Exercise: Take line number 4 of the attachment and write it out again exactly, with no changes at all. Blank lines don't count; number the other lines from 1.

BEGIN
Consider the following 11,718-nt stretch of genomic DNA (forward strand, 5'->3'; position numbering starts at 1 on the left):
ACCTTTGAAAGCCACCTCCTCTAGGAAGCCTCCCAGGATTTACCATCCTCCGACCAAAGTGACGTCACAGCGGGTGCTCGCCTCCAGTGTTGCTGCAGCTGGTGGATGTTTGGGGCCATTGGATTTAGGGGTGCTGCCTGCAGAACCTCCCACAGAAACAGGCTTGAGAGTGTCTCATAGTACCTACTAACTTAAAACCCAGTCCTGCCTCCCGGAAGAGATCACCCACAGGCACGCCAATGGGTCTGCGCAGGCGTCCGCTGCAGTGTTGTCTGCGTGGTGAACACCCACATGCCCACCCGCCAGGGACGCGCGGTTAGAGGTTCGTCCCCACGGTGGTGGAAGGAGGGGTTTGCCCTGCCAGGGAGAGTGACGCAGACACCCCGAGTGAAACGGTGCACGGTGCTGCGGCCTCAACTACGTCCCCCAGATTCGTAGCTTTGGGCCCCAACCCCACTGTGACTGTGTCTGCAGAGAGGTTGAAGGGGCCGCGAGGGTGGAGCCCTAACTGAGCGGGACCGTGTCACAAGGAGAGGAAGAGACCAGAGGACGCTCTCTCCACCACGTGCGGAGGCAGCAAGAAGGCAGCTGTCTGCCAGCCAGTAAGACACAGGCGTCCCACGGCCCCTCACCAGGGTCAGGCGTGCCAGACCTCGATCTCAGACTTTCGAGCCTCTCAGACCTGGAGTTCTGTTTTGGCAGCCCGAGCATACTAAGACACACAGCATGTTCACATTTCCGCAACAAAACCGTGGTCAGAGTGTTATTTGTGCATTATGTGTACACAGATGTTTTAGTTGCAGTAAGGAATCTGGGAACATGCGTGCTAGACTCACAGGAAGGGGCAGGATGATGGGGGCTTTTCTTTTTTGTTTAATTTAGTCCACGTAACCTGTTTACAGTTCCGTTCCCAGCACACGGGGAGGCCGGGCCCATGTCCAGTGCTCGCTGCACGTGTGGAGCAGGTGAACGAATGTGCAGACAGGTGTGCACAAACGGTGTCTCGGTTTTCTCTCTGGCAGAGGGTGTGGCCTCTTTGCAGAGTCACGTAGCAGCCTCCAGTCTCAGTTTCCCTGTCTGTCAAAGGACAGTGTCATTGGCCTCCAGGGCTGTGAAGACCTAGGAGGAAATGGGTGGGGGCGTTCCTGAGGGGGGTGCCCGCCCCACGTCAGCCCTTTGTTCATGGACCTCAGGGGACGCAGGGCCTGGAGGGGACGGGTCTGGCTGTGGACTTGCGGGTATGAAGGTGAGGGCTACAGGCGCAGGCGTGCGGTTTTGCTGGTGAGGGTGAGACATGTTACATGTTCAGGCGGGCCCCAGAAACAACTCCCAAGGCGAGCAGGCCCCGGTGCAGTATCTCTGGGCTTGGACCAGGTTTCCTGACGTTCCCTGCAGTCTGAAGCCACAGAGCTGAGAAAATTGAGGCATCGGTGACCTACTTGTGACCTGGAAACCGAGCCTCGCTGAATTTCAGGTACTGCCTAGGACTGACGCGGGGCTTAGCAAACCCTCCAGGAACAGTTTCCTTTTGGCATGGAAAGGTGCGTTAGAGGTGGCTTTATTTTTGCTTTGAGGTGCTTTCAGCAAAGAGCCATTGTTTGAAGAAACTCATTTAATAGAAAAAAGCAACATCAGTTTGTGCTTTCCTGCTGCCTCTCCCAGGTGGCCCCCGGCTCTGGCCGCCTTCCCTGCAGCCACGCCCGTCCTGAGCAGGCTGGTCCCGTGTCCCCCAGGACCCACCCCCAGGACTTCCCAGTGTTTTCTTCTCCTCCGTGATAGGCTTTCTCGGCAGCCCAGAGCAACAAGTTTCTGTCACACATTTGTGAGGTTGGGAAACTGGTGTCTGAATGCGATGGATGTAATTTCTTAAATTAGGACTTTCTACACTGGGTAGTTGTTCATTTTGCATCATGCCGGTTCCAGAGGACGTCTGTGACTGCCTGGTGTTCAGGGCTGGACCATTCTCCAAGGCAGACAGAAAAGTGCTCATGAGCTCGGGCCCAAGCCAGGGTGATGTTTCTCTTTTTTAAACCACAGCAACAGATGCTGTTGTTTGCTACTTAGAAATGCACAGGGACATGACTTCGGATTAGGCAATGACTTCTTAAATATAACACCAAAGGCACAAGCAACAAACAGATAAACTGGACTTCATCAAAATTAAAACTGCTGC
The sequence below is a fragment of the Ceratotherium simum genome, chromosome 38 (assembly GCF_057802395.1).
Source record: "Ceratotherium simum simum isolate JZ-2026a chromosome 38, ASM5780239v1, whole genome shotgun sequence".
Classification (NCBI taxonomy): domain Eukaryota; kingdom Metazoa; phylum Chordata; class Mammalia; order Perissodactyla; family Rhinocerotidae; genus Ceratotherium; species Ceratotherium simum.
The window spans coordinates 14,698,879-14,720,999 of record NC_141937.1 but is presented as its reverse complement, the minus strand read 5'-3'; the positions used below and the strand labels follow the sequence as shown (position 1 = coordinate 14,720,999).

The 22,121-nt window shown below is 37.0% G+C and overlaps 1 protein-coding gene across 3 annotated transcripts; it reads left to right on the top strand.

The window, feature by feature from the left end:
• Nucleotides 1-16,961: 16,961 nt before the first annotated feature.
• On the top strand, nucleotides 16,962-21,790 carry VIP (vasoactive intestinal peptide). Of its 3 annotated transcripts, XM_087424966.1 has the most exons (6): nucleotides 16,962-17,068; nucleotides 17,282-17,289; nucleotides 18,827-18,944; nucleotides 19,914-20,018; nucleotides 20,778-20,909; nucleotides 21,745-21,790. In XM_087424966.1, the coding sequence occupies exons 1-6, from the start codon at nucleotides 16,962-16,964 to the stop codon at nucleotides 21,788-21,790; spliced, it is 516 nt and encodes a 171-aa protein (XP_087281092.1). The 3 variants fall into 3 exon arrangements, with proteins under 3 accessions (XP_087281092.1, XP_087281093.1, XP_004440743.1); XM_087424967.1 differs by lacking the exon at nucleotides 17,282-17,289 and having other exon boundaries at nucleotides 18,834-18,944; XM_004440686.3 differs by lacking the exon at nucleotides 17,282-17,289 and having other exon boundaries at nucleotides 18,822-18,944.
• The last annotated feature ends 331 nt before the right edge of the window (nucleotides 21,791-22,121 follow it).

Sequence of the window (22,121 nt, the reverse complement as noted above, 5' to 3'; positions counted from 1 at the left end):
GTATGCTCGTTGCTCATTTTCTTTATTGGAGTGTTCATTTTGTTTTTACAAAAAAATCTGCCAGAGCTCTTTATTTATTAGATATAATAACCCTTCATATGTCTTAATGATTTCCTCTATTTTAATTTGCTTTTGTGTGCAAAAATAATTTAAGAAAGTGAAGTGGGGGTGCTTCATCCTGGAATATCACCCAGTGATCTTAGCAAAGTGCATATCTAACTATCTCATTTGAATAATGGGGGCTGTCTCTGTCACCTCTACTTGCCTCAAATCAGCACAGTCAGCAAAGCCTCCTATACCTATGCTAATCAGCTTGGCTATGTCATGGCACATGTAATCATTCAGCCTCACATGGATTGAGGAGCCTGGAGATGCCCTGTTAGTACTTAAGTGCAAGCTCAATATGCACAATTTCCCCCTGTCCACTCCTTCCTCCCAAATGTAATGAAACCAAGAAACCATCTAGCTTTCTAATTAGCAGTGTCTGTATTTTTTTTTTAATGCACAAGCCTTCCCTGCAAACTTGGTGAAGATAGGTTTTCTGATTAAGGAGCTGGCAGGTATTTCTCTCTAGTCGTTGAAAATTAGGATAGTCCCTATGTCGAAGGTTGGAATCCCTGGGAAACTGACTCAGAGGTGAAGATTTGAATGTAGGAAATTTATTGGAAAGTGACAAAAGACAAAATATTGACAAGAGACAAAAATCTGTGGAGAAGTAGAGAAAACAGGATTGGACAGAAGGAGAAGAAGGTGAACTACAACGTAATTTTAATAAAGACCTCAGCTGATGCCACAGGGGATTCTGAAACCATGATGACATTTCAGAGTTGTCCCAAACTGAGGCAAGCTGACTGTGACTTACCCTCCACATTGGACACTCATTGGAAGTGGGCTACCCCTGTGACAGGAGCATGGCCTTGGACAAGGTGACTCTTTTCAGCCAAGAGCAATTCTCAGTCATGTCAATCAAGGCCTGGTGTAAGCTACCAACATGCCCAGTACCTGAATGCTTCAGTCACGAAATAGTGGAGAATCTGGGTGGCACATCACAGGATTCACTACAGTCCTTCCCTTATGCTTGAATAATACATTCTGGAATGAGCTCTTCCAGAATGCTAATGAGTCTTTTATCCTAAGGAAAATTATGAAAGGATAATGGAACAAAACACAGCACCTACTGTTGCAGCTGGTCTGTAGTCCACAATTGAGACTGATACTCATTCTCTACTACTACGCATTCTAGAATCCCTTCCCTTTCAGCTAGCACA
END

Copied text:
Source record: "Ceratotherium simum simum isolate JZ-2026a chromosome 38, ASM5780239v1, whole genome shotgun sequence".